4.
The grey goose and gander went over yon hill, The grey goose went barefoot for fear of being seen. For fear of being seen, my boys, by the light of the moon, Rise early tomorrow morning all in the same tune. The blacksmith is black but his money is white, And he drinks in the alehouse from morning till night. From morning till night, my boys, by the light of the moon, Rise early tomorrow morning all in the same tune. Our landlord got drunk and his reckoning forgot So we pulled down his signpost and broke all his pots. We broke all his pots, my boys, by the light of the moon, Rise early tomorrow morning all in the same tune. The shepherd is happy abroad on his down, He would not change his life for a sceptre and crown. A sceptre and crown, my boys, by the light of the moon, Rise early tomorrow morning all in the same tune. The gentlemen took the ladies the hounds for to view, The gentlemen to the ladies said, how do you do? Said, how do you do?, my boys, by the light of the moon, Rise early tomorrow morning all in the same tune. The grey goose and gander went over yon hill, The grey goose went barefoot for fear of being seen. For fear of being seen, my boys, by the light of the moon, Rise early tomorrow morning all in the same tune.
5.
“Oh hark! the drums are beating and I must haste away, The bugles sweetly sound and I can no longer stay. We are going up to Portsmouth, and it's many a weary mile To fight among those legions on the banks of the Nile.” “Oh Willie, dearest Willie, don't leave me here to mourn, Don't make me curse and rue the day that ever I was born. For parting from you, Willie, is like parting from my life. Oh stay at home, dear William, and I will be thee wife.” “Oh, I'll cut off my yellow hair and go along with you. I'll dress myself in velveteen and go and see Egypt too. I'll fight and hold thee banner, love, and fortune it may smile, And we'll gather love and honour on the banks of the Nile.” “Your waist it is too slender, your features are too fine. Your body is to weak, my love, to spend a long campaign. The sultry suns of Egypt your precious self may spoil And the sandy desert wastes on the banks of the Nile.” “Oh, cursed, cursed be the day that ever wars began, For they've taken out of England for may a fine young men. Our lads are going to perish on that unwholesome soil And they never will return from the banks of the Nile.”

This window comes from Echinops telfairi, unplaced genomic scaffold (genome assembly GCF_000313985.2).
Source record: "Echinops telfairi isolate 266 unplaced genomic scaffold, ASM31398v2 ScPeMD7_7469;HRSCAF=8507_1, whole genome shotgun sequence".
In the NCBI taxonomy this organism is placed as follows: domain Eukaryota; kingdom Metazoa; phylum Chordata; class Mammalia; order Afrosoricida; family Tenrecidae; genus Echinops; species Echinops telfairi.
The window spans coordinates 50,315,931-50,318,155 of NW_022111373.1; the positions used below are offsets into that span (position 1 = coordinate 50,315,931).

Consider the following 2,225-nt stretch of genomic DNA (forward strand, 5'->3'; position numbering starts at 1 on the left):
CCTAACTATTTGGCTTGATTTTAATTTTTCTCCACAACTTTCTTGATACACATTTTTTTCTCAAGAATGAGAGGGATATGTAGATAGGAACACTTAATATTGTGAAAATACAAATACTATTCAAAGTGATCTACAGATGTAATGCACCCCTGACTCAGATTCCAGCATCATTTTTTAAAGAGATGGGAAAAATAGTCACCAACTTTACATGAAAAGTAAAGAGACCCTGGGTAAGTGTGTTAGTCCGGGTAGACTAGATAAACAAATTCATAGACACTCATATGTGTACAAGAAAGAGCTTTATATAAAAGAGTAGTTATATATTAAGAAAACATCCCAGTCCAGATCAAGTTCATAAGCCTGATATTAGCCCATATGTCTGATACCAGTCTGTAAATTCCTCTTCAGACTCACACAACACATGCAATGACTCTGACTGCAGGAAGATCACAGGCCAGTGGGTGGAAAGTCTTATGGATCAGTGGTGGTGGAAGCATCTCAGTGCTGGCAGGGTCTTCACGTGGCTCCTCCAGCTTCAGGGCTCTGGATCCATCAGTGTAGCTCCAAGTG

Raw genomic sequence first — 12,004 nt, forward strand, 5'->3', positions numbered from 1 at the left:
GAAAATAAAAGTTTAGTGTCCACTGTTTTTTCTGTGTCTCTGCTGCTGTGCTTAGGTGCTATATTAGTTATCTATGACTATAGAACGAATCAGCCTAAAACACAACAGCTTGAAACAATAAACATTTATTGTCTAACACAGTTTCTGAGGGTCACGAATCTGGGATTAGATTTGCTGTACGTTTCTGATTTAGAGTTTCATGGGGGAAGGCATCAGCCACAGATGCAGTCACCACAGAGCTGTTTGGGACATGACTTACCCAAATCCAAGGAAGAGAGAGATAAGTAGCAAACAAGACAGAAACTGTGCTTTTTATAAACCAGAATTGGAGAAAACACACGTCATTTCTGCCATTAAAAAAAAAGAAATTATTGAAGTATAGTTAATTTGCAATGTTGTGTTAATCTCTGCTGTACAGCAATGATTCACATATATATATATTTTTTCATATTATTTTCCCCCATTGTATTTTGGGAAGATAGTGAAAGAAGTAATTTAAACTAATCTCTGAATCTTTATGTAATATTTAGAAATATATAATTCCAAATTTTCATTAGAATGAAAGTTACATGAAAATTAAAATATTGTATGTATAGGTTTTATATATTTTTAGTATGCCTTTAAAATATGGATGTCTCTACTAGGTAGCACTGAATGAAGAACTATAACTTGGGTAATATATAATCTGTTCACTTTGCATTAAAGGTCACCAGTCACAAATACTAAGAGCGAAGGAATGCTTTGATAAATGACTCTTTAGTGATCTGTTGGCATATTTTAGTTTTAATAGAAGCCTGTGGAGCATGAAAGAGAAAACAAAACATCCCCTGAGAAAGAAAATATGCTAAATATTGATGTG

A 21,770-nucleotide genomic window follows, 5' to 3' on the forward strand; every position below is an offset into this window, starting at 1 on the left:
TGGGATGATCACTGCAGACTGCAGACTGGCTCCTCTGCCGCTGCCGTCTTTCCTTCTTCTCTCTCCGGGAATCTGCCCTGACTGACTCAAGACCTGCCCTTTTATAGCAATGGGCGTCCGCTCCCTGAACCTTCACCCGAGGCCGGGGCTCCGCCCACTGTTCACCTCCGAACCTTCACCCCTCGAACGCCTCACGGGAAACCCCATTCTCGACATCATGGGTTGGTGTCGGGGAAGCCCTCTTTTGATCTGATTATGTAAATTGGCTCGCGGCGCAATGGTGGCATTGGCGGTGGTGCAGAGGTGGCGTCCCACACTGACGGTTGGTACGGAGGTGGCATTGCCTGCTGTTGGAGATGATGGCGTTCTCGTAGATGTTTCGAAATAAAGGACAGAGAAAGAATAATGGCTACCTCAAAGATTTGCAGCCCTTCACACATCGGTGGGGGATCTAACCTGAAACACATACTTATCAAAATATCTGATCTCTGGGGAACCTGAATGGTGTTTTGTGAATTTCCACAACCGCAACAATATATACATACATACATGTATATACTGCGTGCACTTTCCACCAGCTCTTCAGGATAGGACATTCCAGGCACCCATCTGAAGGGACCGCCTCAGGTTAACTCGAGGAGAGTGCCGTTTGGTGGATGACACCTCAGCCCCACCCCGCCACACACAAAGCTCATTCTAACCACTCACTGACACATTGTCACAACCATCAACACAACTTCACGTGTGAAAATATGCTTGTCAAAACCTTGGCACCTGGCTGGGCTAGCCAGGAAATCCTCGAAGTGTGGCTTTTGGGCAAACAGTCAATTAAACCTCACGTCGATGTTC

about

In 2022, Davy Paul said he was going to make a song a week on a Discord server I was on. I said that I'd do an album of acappella folk song in response. This is that album.

This is a pretty cheap and cheerful album - everything was recorded at home into one microphone and after fighting with audio engineering tools for a while, Davy offered to fix things up so it was sensible. Thanks Davy!

credits

released March 4, 2022

Engineering: Davy Paul

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Patrick Rose Sheffield, UK

Patrick Rose does folk style acoustic music in between learning about Computer Science and Maths, and occasionally running How To Play